Across the street, Miss Chee, a secondary school teacher, unlocks her gate and lets out her white Pomeranian.  Miss Chee is slender in size with short black hair and razor-sharp bangs.  Upon noticing Mr. and Mrs. Koh standing in front of Leong’s gate, she waves her hand and crosses the street to join them.  She’s halfway there when she realizes that Tan, the new math teacher at Penang Free School, is with them.  She blushes, but it’s too late to turn back or he may think she’s purposely avoiding him or being rude.
         Mrs. Koh is bent over peering through the side window of the car.  She doesn’t see a mess, although she’s convinced the evidence is just waiting for her to find.  She looks up in time to see Miss Chee approaching.  Before anyone else has a chance to speak, Mrs. Koh blurts out, “Hear about Johnny?”
         Taken aback, Miss Chee asks a bit nervously, “Were he and Veronica fighting again?”
         Mrs. Koh’s beady eyes light up like shiny new coins.  “Did you hear them fighting this morning?”  She turns to her husband with an I-told-you-so look on her face.
         “Wait a minute, were they fighting?” Tan asks, glancing at Koh.
         “No, they weren’t fighting,” Koh says, glaring at his wife.  “I told you that already.  I was outside all morning, and I would’ve heard them.”
         “I didn’t think so,” Tan says, adjusting his glasses.  “When Veronica and Lily stepped outside, they both seemed fine.  In fact, they smiled and waved at me like they usually do.”
         Mrs. Koh twitches her nose.  “Veronica didn’t say where they were going, did she?  Gambling, that’s where!  Every Sunday she plays mahjong and I’m sure she’s in debt!”  She pauses to catch their surprised reaction.  To prove her point, she adds, “She once tried to bor­row money from Koh.”
         “She only wanted five ringgit-lah, to buy some vegetables,” Koh says, shaking his head.  “She didn’t have time to go to the bank.”
         “You’re not her bank either, otherwise she’d be borrowing from you all the time,” Mrs. Koh says.  “Thank heavens you didn’t give her any.”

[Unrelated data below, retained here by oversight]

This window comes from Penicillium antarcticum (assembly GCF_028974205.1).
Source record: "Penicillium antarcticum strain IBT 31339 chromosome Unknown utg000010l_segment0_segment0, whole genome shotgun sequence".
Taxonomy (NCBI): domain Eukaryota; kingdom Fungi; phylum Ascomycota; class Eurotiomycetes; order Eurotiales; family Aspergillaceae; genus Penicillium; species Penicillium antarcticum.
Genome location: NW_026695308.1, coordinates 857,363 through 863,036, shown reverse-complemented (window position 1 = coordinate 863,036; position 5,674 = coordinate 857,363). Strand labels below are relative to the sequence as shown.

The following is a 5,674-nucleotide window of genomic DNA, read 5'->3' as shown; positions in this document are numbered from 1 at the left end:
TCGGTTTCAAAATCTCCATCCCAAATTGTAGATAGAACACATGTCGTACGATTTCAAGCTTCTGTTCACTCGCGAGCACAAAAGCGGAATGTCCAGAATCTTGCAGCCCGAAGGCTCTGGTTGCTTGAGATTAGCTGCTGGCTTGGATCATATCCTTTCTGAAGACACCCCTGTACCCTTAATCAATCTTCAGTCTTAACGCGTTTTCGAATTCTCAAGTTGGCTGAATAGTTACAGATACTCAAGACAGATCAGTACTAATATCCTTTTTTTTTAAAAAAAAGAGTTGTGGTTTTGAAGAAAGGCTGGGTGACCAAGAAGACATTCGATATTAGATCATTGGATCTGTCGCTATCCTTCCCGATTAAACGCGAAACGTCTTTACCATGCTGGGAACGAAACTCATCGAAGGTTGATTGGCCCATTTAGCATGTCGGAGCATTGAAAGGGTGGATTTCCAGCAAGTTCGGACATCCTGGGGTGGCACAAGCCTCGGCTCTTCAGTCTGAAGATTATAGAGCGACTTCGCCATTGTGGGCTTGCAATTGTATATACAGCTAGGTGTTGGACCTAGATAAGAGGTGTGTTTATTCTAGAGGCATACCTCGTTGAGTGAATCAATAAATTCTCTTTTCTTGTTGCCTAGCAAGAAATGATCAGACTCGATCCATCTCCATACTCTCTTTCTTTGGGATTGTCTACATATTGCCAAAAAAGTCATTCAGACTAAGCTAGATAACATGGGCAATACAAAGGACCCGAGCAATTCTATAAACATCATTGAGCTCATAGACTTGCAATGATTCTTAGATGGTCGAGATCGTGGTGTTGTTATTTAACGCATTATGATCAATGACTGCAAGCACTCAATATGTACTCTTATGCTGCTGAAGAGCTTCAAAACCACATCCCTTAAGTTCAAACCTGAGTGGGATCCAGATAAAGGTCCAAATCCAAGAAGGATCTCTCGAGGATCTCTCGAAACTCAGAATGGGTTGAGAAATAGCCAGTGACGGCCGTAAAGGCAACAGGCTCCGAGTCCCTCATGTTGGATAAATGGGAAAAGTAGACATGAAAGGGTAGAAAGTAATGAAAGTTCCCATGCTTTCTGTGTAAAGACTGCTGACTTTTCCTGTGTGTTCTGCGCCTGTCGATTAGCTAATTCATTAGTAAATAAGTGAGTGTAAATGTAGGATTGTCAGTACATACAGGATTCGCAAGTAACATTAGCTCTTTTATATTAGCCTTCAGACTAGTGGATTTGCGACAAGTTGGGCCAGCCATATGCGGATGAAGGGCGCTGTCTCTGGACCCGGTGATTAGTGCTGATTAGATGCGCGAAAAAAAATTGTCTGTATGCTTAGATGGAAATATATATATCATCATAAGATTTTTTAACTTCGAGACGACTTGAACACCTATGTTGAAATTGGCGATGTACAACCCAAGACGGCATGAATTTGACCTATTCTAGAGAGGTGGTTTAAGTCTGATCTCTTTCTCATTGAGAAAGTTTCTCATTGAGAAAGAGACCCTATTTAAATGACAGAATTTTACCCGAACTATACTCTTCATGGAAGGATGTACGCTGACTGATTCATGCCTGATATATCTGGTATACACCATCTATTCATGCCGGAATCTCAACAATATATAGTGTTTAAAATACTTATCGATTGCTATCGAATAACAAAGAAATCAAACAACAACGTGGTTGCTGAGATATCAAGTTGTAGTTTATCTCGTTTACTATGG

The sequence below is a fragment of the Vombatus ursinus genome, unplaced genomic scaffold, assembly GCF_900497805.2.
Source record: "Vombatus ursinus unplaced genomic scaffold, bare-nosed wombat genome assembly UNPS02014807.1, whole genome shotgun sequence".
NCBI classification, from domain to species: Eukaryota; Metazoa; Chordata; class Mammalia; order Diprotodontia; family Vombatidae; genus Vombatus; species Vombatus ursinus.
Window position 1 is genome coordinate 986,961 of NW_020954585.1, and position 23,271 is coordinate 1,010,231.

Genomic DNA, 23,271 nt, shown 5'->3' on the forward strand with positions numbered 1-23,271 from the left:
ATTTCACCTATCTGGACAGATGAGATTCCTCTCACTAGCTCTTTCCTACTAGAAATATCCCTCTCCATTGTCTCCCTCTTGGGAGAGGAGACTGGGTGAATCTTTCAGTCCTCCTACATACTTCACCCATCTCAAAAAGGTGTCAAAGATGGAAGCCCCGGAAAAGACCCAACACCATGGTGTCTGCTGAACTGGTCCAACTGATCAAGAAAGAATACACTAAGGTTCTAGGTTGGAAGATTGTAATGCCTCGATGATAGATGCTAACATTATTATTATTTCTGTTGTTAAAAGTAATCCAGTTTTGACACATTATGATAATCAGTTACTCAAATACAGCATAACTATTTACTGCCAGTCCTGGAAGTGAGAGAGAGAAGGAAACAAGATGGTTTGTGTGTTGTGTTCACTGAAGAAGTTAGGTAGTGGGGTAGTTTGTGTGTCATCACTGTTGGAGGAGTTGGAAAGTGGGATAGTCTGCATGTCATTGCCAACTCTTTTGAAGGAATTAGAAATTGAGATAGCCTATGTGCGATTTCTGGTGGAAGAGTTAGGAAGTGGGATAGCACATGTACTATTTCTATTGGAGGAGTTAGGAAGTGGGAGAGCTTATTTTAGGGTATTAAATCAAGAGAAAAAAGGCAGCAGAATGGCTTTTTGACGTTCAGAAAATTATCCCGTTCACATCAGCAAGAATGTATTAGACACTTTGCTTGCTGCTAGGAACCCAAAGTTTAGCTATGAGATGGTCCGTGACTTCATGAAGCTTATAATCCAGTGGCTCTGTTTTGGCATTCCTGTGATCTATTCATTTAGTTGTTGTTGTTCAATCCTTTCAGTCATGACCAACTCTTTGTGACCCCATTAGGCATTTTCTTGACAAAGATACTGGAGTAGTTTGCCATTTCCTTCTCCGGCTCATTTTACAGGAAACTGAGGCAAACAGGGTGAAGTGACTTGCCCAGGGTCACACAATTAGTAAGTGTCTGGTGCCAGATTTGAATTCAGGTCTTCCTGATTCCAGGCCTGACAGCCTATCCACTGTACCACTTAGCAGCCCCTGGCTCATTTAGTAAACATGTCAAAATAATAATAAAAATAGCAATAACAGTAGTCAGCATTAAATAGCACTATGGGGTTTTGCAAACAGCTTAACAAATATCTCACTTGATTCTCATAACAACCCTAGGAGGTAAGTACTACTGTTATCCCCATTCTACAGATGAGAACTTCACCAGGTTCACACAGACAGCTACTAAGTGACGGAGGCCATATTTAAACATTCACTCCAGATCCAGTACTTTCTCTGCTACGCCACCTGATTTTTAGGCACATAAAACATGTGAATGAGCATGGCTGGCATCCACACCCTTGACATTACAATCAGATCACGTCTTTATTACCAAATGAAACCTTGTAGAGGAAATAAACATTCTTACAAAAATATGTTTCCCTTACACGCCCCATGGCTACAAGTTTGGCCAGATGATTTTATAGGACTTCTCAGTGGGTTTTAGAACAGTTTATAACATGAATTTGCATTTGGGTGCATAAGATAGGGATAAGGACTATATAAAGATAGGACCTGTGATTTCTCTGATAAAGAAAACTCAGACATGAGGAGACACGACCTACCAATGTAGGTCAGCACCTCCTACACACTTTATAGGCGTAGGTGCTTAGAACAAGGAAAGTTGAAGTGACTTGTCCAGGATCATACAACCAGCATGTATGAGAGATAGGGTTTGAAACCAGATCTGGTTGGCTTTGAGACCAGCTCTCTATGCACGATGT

“You wouldn’t let me,” he says, “and she’s our neighbor!”
         “It’s bad enough she’s always collecting advance money for her catering, and now that Johnny’s dead—”
         Miss Chee’s mouth drops open.  “Dead?”
         “He’s not dead yet,” Koh says to his wife.  “He’s still breathing.”
         “Dead?  Still breathing?”  Miss Chee’s mouth goes slack as she looks from Koh to Tan for some answers.
         “He’s as good as dead,” snaps Mrs. Koh.
         Miss Chee gasps in frustration, “I don’t understand….Who?  Who are you talking about?  Johnny?  Is he all right?”
         “All right?  He’s all wrong,” Mrs. Koh says.  “Him and his whole family!”
         “Johnny tried to commit suicide this morning,” Koh explains to Miss Chee.
         “Wah!  But why?”
         “Because Veronica ran up all those gambling debts!” Mrs. Koh says.
         Koh glowers at his wife and says, “We don’t know that.  We do know he drank weed-killer.  He was drinking it with his beer.”
         Mrs. Koh plants her hands squarely on her hips.  “Drinking!  That’s all that man ever did—sit around and drink.  And that—that Veronica!  The way she lets that daughter of hers run around like some tramp!”
         Miss Chee’s eyes open wide.  “Lily?  She’s an all-A student.”  She leans toward Tan and says in a low voice, “Lily is my best student.”
         Tan nods and smiles at her politely.  Again, he adjusts his glasses even though they seem perfectly fine.
         Miss Chee hesitates, but then she asks Tan, “What time did you find Johnny?”
         “Just before noon,” Koh replies.  “Isn’t that right, Tan?”
         “Yes, about noon.”
         Mrs. Koh nods.  “Koh told me he heard Johnny groaning one hour after Veronica took Lily gambling.  I just happened to look at my watch when they passed by.”
         “I didn’t hear the groaning until after Tan called me from his gate,” Koh says, adding a salute to Tan.  “If it wasn’t for Tan, Johnny might already be dead.”
         “And you had to put him in our brand new car!” Mrs. Koh says.  “Just imagine if he died there.  All the bad luck it’d bring, and with the New Year just around the corner!  We’d have to sell it, and it’s not even two months old!”

         Dr. Nathan, an Indian dentist who lives next door to Miss Chee, waves at them from his opened window as he slows down his car.  He stops in front of his gate, gets out and un­locks it before driving in­side.  Instead of locking his gate again, he waves and crosses the street to join them.  He extends his hand to Koh, one of his patients.
         “A fine Sunday afternoon,” Nathan says.
         “Not for Johnny,” Mrs. Koh replies.  “He’s dead.”
         “Alamak!”